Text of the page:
A few weeks I ago I referred to Henry Clay in my United States Survey course as the “Buffalo Bills of 19th Century American Presidential Candidates.” A few football fanatics got the joke, but most of the students were either infants or not yet alive when the the Bills lost four consecutive Super Bowls in the early 1990s.
The analogy, of course, is not perfect. Henry Clay lost three, not four, presidential elections, and he did not lost them consecutively. (He lost his bids for the presidency in 1824, 1832, and 1844). Clay should also be remembered for his work at bringing compromise to American politics in a way that may have preserved the Union.
In his ongoing series on the “self-made man” in American history, Jim Cullen argues that Clay came the closest to supplying the “democratic flavor” that was lacking in the old Hamiltonian vision of American society. He became, as Cullen writes, “the public spokesman for the self-made entrepreneur.” Here is a taste:
What matters most for our purposes is a speech that Clay, now back in the Senate, delivered in February of 1832 while running for president. An epic three-day disquisition, “In Defense of the American System” ranged widely over a series of topics, most of them too arcane to be remembered. But at one point in his address, Clay uttered a sentence invoking a phrase that became durably famous. “In Kentucky,” he said, “almost every manufactory known to me is in the hands of enterprising self-made men, who have acquired whatever wealth they possess by patient and diligent labor.”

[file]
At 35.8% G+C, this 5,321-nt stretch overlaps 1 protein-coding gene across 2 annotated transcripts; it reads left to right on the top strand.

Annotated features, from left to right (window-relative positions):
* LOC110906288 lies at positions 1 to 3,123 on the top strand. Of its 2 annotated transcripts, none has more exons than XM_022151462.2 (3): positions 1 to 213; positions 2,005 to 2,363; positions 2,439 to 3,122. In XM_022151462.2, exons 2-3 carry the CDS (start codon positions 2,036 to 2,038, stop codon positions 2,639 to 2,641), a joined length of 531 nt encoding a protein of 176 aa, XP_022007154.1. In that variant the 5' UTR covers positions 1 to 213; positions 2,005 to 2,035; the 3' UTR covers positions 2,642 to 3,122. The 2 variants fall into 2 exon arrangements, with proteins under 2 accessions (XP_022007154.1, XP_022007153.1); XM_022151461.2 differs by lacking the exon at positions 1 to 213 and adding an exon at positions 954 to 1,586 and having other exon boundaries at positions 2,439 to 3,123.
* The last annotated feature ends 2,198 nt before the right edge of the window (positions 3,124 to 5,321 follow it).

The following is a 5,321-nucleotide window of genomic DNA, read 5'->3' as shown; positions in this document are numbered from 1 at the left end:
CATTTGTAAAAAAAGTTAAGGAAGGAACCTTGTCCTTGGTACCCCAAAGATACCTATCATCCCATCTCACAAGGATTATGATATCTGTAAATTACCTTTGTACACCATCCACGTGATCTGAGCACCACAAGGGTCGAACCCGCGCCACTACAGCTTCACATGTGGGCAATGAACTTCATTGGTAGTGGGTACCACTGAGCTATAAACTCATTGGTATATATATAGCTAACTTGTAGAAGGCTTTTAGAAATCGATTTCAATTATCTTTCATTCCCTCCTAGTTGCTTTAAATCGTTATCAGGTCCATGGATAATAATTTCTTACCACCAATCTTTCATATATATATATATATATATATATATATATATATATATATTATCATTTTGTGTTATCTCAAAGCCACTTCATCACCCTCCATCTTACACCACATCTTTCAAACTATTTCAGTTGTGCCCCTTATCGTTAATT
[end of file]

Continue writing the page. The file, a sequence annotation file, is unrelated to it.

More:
What we have here is a turning point in American history. It’s not simply Clay’s use of a term – whether or not he coined it, “self-made man” would be forever associated with him – but also that he was calling attention to, and promoting, a fundamental realignment of what success meant in the United States. This becomes plain in the diplomatically phrased ensuing sentences, which pointed to an emerging divide in the nation (typified by the drift of his erstwhile ally Calhoun into an opposing camp). “Comparisons are odious, and, but in defence, would not be made by me,” Clay said, responding to perceptions of industrialists as representing a new breed of economic tyrants. “But is there more tendency to an aristocracy in a manufactory, supporting hundreds of freedmen, or in a cotton plantation, with its not less numerous slaves, sustaining, perhaps, only two white families – that of the master and the overseer?”[senate.gov]